On a hot and humid Shabbat afternoon at the Ramada hotel in Jerusalem, our LGBTQ (lesbian, gay, bisexual, transgender, queer) Birthright group did what many do as the ten day-day journey comes to a halt to celebrate Shabbat: sit in a hotel lobby and talk about Jewish identity.
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As my co-staffer and I read off various statements, we asked participants to stand on either ends of the room based on how much they agreed with each statement. The most diverse group of agreement was within the statement, “I believe in God”. All but one participant strongly agreed to the statement, “I believe there is a need for an LGBTQ Birthright trip.” The lone disagreeing girl was straight, and when asked why, she appropriately said, “I just wish everyone would feel comfortable on every Birthright trip.”
Many people are surprised to find out there is indeed an LGBTQ Birthright trip. Most are curious how the trip differs from a “regular” Birthright trip, with one friend asking, “do you guys ride gay camels in the desert?” We do however come up with clever names to identify our groups: faglit, hummusexuals, sholomosexuals, or most recently, queerbutz. In fact this was the 5th LGBTQ Birthright trip; the first was back in 2008.
The truth is, the LGBTQ Birthright trip doesn’t differ from the mainstream Birthright experience: Numbered head counts (why is #20 always missing?), Israeli tour guides with adorably broken English, visiting Israeli soldiers (yes, gay ones), Bedouin tents, and camel rides (why camel-rides are part of the Israel experience is still beyond me.) We even follow all the Birthright policies, especially the one about three same-sex people sharing a room (never a problem on the LGBTQ trip).
After staffing straight and gay Birthright trips, I find the main difference being the discussions in regard to Jewish identity. While many of our heterosexual counterparts may struggle with their desire to remain liberal Jews and support Israel and try to define if they are “Jewish Americans” or “American Jews”, the LGBTQ Birthright experience challenges our primaryidentity during a trip that is meant to connect us to our secondary Jewish identity. Are we gay-Jewish-Americans, American-Jewish-gays, or Jewish-gay-Americans?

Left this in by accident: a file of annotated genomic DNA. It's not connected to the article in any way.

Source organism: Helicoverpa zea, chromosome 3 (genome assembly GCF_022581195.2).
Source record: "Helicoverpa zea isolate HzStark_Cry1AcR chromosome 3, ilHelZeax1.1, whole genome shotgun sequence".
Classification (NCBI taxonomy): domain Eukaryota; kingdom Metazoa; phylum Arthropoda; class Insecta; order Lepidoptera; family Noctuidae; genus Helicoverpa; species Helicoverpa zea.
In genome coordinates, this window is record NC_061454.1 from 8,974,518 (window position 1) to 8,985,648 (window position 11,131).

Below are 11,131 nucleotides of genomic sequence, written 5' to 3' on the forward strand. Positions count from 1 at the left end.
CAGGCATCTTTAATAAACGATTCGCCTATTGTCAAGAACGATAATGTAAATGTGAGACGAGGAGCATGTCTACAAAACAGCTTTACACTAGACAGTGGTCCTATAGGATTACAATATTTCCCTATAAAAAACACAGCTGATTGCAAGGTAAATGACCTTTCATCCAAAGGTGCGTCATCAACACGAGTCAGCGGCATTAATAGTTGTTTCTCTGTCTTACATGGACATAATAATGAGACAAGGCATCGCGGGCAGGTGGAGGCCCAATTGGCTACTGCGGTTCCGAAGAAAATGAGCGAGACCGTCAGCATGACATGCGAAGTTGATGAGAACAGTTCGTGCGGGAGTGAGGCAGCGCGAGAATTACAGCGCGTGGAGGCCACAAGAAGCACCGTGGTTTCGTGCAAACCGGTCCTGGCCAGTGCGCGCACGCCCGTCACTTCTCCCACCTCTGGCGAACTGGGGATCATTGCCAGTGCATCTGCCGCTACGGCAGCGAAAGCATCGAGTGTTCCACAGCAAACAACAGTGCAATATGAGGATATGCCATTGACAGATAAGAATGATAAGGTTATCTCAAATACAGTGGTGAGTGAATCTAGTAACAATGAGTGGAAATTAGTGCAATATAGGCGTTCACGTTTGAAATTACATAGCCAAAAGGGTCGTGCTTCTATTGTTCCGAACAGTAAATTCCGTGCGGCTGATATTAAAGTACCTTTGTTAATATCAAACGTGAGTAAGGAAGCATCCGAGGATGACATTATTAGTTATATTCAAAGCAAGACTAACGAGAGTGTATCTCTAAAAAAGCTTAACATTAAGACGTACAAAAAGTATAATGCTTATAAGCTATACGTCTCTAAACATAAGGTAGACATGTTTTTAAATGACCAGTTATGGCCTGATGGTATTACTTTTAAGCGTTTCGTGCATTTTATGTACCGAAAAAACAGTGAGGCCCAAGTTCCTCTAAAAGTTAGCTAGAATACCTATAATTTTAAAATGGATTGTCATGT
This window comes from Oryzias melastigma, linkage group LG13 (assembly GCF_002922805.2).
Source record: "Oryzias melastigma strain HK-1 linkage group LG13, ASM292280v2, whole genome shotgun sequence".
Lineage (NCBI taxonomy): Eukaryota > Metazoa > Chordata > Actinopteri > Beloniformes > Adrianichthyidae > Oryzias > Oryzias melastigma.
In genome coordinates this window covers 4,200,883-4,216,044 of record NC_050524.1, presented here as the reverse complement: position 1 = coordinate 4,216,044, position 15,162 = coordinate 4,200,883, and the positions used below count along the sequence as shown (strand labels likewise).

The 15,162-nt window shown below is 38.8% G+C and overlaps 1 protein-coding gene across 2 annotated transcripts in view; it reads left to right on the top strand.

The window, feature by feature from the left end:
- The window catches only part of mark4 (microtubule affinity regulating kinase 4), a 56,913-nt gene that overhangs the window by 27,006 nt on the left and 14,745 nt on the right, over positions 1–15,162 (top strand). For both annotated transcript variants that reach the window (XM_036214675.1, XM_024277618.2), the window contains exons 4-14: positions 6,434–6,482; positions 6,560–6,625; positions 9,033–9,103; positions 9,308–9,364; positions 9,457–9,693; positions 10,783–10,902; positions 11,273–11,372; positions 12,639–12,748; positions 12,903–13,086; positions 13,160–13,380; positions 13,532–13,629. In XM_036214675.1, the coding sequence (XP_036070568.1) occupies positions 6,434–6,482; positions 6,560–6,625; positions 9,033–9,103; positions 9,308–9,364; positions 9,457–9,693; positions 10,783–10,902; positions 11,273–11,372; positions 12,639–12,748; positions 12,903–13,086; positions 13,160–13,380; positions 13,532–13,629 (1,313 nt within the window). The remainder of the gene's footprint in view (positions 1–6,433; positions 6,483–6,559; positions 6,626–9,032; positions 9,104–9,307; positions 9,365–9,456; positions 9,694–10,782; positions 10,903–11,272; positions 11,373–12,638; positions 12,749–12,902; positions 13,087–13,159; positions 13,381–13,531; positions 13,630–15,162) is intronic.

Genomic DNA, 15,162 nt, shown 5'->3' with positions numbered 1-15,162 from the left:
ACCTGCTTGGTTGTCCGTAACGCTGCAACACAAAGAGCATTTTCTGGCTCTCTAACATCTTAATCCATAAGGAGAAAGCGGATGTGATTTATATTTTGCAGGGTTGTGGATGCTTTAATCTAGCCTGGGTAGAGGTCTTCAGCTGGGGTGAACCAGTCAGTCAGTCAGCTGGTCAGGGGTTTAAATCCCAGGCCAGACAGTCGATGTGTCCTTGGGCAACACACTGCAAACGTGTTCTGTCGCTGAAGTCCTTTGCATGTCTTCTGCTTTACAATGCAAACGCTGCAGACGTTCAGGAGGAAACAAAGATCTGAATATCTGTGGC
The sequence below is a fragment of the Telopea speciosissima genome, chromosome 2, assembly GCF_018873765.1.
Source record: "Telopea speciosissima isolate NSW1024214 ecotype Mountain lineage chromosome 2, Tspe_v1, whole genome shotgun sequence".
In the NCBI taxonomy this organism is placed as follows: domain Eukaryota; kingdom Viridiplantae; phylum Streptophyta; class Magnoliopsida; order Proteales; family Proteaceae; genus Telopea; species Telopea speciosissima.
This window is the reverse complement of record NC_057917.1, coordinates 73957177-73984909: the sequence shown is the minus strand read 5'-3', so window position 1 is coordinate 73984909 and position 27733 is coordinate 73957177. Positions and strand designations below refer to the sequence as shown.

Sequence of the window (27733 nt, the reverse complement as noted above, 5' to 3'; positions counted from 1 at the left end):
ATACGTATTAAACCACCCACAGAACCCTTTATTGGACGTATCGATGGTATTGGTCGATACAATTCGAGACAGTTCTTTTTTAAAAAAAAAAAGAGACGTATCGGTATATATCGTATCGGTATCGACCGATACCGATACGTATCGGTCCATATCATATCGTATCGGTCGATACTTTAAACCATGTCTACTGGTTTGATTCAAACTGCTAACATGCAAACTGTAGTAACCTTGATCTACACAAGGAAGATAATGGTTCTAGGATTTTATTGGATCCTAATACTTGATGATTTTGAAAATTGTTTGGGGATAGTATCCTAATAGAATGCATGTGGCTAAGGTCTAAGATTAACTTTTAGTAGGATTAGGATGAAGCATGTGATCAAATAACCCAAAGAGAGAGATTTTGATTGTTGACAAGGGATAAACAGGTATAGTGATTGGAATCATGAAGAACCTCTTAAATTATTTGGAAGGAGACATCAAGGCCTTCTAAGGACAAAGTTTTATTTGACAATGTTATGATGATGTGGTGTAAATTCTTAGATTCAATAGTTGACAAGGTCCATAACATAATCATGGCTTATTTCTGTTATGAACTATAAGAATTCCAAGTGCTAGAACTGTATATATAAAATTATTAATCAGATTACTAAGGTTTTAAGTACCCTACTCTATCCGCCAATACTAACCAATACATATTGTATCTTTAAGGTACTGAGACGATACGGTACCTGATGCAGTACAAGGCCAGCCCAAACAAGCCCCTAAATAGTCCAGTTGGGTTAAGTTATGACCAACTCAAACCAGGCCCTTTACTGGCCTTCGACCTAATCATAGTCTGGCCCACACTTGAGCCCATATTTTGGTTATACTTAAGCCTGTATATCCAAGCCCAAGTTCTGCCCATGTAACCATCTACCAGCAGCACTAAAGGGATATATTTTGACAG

Many of us aren’t particularly aware of being Jewish every day, yet we are over-aware of our LGBT identities on a daily basis. There might be other Jews in the office environments we work at, or the cities we live in, and our society has afforded Jews in the United States with equal rights. This isn’t the case for the LGBTQ community, and thus, we are more aware of that part of ourselves.
Perhaps many Jews experienced forms of anti-Semitism while growing up in small towns, but growing up gay in a small town probably resulted in some occurrences of bullying and homophobia – even from our Jewish peers.
For many gay Jews, coming out is often a long and somewhat difficult process. After spending years becoming comfortable with our sexual identity, we tend to assimilate into the mainstream LGBTQ community. For many of us, we tend to move to cities that embrace our primary gay identities, and leave our Jewish ones behind. On the opposite end, we find many converts in our community who found solace and acceptance within Judaism in regards to their gay identity, while feeling persecuted in their religion of birth.
Many within the gay community are far-left when it comes to politics, due to the oppression our community has faced, and thus they struggle with wanting to support Israel as “a good Jew”, but wanting to be against Israel as a “good queer.” Some struggled with telling their friends they were going on Birthright all together, while others refrained from telling their families it was indeed an LGBTQ-themed trip.
We partake in conversations about pinkwashing and gender identity in Israel. When I asked one male transgender participant why he felt Israel was any different than the United States in terms of gender identity, he responded by saying, “In the USA, I have to make gender decisions for bathrooms, and in Israel I have to do it for the holiest site in Judaism.”
Having an LGBTQ Birthright trip allows participants to have a space where they can explore their Jewish identity and connection to Israel through an LGBTQ lens. It is in Israel that allows for these types of conversations to be held within our community, conversations that might not be had if an LGBT themed Birthright trip wasn’t available. Perhaps we will once live in a day where no niche Birthright trips were needed, and our community and world can live and appreciate diversity within our groups.
It’s often common to meet other Birthright groups at the hotels we stay at, and this trip was no different. With little to do at nights, Birthright groups tend to stay up and form friendships and bond with participants from around the world. We followed one particular Birthright group who was on a similar schedule to us and by day seven, many of its participants, particularly the men, became quite friendly with our LGBTQ group. When I asked a girl why she thought this was, she responded by saying, “Well, the girls on our trip are not giving the men what they want, so the men are seeking the attention from the guys on your trip.” Enough said.
Jayson Littman is the founder of He’bro www.myhebro.com, which produces and promotes events for gay secular and cultural Jews in New York. Information about LGBTQ Taglit-Birthright trips can be found here http://www.freejourneytoisrael.org/trips/specialty-trips/lgbtq-the-rainbow-trip/and herehttp://stat.israelexperts.com/taglit/pdf/2012/LGBTQ.pdf